Take Two #11: Holidays for All
Approaching holiday columns – or really holiday themed anything – is always a challenge for me. Everything that can/has/should be said is already out there. No alien is going to beam some brand new, never-before-seen-on-earth thought into my head. Tack onto that my safety net of cynicism being just a tad inappropriate for this time of year and I'm left up the creek without a paddle. So I wondered, everything else aside, if there was one thing about the holidays that I could say to everyone, what would it be? And after several ineffectual drafts, I finally realized that I want to tell everyone to relax.
Holidays have a tendency to rush upon us like unwanted deadlines. We know they're coming, have all the time in the world to prepare and yet are somehow still caught like a herd of deer in the beaming headlights of a semi-truck fleet hemorrhaging holiday cheer. Now that's a visual for you. This anxiety tends to paint the holidays, especially one so labor intensive as Christmas, in a dreaded light. Religious die-hards react by hating on the commercialization; bitter cynics refuse to engage in the near legally enforced 'false' cheer; and celebrators of Hanukah and Kwanzaa continually try and remind everyone they exist.
I think this tension is, honestly, kind of silly. First off, the holiday season – and holidays in general – are about celebration and community. Period. If we weren't celebrating one thing, it would be something else. I have a friend who celebrates the birth of Aslan (the talking lion from the Narnia series) instead of Christmas. And while that might sit awkwardly with me as a Christian, who am I to knock it. It's his choice. It's not like I have a claim on the legitimacy of this holiday anyway.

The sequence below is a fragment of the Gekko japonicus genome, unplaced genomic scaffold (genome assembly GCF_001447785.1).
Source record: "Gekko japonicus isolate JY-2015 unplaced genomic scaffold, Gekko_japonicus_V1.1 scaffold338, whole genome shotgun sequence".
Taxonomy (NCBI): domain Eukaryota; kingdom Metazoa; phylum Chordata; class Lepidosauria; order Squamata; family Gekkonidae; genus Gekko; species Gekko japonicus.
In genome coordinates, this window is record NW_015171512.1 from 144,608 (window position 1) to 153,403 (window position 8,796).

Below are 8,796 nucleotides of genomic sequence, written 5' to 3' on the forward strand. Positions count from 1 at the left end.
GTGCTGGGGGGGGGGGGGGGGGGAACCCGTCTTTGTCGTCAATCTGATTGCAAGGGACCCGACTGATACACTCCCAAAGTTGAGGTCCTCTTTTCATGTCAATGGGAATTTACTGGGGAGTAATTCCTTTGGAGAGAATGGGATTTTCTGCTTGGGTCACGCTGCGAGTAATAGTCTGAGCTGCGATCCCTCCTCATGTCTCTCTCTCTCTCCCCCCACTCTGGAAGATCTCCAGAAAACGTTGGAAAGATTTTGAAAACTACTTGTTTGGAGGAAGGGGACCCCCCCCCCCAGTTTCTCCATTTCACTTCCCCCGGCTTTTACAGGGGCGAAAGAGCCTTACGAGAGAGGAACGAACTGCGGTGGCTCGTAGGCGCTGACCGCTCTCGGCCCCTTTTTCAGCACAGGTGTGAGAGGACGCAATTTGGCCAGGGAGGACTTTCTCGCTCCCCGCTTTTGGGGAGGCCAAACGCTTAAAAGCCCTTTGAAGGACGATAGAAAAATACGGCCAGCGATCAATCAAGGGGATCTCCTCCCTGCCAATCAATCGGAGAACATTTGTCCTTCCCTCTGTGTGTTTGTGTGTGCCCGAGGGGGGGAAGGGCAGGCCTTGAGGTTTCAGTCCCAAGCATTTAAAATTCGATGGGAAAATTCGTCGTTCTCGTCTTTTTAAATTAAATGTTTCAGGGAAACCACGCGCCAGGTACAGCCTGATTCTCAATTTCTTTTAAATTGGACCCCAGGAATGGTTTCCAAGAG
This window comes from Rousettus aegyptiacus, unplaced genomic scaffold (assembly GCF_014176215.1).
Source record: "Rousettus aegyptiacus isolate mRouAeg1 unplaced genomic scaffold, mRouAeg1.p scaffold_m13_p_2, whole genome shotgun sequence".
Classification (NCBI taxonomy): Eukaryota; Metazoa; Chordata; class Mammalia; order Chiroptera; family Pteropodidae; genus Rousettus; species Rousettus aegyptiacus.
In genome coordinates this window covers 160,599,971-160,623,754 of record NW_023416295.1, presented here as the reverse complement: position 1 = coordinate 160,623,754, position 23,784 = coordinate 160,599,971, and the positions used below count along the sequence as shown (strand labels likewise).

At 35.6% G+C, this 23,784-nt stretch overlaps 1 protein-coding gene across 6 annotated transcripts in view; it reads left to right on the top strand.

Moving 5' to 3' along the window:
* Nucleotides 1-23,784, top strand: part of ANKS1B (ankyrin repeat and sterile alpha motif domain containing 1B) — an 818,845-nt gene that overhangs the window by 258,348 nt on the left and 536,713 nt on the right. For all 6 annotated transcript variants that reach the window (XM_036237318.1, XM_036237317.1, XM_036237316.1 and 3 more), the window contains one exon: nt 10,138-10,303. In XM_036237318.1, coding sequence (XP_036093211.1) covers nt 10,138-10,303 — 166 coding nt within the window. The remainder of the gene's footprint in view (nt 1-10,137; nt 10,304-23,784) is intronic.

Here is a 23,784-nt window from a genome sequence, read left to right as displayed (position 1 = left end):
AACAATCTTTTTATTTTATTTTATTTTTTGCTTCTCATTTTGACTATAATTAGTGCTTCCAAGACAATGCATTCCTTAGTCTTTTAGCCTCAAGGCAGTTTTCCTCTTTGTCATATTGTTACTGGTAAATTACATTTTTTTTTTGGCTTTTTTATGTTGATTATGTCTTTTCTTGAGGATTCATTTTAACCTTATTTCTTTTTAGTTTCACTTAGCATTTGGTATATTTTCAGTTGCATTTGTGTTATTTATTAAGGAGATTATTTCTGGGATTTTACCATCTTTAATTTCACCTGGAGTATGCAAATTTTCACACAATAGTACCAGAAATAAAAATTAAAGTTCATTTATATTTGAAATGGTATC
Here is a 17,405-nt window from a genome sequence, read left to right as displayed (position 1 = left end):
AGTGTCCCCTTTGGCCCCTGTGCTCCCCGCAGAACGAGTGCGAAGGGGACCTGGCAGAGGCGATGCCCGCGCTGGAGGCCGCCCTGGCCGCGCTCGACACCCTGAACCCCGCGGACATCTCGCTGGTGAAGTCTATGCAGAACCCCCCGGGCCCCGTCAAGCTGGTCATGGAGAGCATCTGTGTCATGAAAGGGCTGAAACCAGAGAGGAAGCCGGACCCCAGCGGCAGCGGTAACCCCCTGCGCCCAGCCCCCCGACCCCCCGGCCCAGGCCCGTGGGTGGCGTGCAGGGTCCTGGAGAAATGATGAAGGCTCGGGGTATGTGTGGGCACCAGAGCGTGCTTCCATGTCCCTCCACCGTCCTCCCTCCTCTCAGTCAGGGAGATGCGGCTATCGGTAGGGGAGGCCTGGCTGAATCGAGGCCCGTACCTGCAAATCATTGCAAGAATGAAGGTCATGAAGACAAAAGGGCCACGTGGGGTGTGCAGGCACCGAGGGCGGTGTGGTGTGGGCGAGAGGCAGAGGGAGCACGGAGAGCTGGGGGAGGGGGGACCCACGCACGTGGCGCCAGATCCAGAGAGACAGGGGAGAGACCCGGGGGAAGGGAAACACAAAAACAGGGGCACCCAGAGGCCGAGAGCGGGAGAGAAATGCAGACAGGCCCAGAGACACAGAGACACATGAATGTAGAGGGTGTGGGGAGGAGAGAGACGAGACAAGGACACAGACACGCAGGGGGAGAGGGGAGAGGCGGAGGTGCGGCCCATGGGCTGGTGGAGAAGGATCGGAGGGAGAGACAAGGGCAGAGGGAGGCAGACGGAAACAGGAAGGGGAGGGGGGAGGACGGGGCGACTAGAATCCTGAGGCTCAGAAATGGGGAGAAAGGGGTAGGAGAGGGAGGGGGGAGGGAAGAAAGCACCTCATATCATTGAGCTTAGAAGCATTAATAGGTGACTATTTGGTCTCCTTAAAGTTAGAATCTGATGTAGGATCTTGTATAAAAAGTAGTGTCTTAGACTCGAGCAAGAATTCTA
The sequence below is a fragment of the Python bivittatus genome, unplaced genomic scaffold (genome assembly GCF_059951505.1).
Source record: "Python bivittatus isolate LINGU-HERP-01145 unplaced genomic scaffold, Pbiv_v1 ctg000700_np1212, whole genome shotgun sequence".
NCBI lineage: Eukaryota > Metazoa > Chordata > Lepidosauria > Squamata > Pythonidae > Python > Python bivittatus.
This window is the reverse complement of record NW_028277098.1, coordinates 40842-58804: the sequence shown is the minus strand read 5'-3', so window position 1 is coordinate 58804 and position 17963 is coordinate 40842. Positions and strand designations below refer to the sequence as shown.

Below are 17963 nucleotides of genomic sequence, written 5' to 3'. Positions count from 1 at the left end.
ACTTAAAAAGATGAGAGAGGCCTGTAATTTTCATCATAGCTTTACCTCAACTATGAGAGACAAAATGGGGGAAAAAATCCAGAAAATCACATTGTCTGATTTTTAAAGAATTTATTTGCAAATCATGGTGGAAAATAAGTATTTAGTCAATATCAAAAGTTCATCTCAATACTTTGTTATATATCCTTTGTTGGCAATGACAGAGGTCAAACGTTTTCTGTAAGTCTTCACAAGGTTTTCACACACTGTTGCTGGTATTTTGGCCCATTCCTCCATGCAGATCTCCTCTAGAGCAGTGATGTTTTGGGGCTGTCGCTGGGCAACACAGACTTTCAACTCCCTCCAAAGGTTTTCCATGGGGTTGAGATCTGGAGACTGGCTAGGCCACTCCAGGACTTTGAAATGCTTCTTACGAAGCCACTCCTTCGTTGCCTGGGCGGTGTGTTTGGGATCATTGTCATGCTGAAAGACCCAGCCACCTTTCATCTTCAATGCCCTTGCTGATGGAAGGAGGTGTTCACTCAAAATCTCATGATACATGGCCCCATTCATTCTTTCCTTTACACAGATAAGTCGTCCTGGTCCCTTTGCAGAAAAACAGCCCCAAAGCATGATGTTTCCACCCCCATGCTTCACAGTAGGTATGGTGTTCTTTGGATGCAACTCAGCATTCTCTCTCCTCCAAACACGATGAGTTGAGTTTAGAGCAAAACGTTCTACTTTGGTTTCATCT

The date of December 25th has nothing to do with Christ and everything to do with the ancient Roman pagan holiday Saturnalia. This was a week long party (Dec 17-25) celebrated with all kinds of...indulgent...activities. It was adopted by Christians and assigned the significance of Christ's birth in an attempt to assimilate the pagans. In compromise the pope allowed several traditions to continue, including the running and flogging of naked subservients through the streets (now commonly known as parades) and the giving of gifts, though they were more tributes at the time.
The Christmas tree was later adopted from Asheira tree worshippers. Mistletoe began as a deadly poison that determined the victor of a romantic triangle in Norse mythology and was also used by Druids on their ritual human sacrifices. That history combined with the orgy traditions of Saturnalia to get what we have now. As for Santa Claus, the 3-4th century Turkish Saint Nicholas, having only been named a saint after about 15 centuries of worship in German and Celtic cults, was given his iconic red suit and cheery face by a 1931 Coca Cola advertisement. You think it's a coincidence the colors match so well?
So you see what I mean? It's said the right person can throw a party for anything, but it seems pretty applicable to the entire human race. Holidays, whether they be birthdays or Christmas or St. Patrick's Day, are about the act of celebrating. Together. They cultivate an atmosphere of community and festivities. We keep getting caught up in the specifics and forgetting what holidays are really about. The point is the spirit of celebration.
If you couldn't tell, I'm a sucker for the season. I love the tree and the lights and the cheesy music and the odd sight of several semi-drunk after hours mall Santas running for the bus – actually saw this in Colorado. It was awesomely cinematic. It all gives me the warm fuzzies and, yes, puts a smile on my face. I want to share that. I want people to look passed the details and really feel that this is a time of charity, peace, joy, community, family and all of those positive nouns.
I'm sure the scrooges will still have their arguments, and I probably offended someone reading this somewhere, but I really just want people to enjoy themselves this season. Yes, please, remember what it's all about, but that's people and love. And that's something we can all unite under.